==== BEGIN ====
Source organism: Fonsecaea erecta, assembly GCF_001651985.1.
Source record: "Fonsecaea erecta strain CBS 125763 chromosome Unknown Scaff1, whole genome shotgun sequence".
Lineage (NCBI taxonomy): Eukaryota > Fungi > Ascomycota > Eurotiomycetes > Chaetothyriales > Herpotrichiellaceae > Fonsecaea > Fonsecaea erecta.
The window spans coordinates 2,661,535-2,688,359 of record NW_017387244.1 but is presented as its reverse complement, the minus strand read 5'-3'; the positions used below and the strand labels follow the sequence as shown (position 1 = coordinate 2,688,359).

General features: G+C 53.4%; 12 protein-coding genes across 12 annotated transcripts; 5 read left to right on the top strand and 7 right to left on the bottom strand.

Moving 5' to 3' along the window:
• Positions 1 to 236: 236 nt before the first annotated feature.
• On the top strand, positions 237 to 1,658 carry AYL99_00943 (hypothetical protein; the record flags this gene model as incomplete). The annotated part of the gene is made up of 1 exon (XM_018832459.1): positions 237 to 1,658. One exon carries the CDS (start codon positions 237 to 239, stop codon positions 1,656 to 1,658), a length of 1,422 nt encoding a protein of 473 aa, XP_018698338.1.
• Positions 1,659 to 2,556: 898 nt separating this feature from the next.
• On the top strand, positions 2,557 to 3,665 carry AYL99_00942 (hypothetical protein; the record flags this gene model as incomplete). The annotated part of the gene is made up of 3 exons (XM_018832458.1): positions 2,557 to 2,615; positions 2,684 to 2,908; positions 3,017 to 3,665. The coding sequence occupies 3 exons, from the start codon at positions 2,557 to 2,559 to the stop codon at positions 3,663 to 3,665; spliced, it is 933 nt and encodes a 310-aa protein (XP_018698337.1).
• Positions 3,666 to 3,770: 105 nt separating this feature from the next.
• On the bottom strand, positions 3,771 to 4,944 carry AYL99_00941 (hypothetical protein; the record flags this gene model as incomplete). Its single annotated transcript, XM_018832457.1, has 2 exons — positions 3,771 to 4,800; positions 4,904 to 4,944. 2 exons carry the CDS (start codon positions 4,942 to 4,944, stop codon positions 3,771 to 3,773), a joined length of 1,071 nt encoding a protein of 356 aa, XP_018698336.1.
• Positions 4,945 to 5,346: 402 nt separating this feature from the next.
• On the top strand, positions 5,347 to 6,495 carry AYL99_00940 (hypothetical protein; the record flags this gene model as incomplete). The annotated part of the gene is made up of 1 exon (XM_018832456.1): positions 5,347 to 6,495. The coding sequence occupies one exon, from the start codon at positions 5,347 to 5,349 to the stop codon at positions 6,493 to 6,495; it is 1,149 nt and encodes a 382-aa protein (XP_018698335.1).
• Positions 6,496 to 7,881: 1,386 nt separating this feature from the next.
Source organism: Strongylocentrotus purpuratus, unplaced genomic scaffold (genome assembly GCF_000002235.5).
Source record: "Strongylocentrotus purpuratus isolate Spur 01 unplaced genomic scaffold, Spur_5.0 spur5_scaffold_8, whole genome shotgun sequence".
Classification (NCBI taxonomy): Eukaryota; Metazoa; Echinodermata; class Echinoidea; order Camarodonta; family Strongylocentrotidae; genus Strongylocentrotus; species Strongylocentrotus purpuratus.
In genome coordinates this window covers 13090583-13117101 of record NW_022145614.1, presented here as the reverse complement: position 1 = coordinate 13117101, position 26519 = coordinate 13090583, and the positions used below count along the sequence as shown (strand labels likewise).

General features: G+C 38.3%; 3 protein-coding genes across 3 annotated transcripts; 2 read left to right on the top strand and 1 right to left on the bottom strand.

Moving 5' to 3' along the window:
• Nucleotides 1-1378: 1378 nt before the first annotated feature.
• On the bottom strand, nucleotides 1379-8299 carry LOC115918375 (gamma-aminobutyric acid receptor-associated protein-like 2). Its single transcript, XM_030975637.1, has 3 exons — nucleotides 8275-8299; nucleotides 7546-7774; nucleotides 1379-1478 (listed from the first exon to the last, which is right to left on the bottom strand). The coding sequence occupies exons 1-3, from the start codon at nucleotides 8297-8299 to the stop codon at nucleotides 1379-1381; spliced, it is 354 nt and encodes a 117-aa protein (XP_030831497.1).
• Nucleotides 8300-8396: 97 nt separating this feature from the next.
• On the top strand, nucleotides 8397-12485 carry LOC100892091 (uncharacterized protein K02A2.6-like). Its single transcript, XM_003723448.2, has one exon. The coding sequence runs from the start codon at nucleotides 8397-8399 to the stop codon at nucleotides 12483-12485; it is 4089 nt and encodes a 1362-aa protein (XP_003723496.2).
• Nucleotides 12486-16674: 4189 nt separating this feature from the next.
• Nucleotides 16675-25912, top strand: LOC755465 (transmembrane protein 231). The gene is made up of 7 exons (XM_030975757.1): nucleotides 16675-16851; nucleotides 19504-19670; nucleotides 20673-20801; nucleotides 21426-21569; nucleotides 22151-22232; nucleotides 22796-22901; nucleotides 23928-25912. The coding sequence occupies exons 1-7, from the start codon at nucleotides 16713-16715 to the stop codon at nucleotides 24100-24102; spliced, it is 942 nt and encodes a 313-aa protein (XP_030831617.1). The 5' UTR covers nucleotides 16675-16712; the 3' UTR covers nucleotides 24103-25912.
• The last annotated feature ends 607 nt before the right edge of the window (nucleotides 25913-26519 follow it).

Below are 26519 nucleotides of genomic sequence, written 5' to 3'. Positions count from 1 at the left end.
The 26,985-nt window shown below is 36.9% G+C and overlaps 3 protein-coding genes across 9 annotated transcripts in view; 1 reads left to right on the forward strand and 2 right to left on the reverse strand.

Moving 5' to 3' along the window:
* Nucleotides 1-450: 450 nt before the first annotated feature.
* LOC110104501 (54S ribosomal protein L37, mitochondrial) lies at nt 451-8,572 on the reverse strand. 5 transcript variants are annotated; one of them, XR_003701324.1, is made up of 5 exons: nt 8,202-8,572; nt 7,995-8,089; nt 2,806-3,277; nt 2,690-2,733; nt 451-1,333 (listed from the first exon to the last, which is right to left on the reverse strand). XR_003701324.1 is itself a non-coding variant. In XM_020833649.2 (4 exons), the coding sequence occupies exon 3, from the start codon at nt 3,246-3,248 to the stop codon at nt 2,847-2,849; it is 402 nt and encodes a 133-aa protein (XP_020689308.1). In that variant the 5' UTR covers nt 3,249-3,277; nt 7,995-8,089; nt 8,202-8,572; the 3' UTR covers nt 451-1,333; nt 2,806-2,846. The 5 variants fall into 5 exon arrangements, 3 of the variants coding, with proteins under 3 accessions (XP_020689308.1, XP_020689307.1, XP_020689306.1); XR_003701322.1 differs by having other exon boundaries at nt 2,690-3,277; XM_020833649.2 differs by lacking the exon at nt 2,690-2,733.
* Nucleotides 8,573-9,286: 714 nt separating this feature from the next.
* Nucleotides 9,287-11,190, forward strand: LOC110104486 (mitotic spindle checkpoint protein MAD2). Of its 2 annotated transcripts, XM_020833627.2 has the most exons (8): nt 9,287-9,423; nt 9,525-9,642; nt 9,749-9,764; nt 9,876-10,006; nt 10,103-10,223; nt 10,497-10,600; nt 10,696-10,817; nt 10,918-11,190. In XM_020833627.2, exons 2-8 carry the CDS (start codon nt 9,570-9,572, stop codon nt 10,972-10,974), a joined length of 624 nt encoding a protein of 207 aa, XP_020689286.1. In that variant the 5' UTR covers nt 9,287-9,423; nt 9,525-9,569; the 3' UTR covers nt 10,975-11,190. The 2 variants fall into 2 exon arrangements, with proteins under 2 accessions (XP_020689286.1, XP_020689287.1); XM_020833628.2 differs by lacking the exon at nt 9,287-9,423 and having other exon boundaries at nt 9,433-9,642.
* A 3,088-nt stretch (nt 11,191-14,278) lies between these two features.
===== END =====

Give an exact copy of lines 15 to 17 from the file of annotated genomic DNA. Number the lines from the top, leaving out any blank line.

• Positions 6,496 to 7,881: 1,386 nt separating this feature from the next.
Source organism: Strongylocentrotus purpuratus, unplaced genomic scaffold (genome assembly GCF_000002235.5).
Source record: "Strongylocentrotus purpuratus isolate Spur 01 unplaced genomic scaffold, Spur_5.0 spur5_scaffold_8, whole genome shotgun sequence".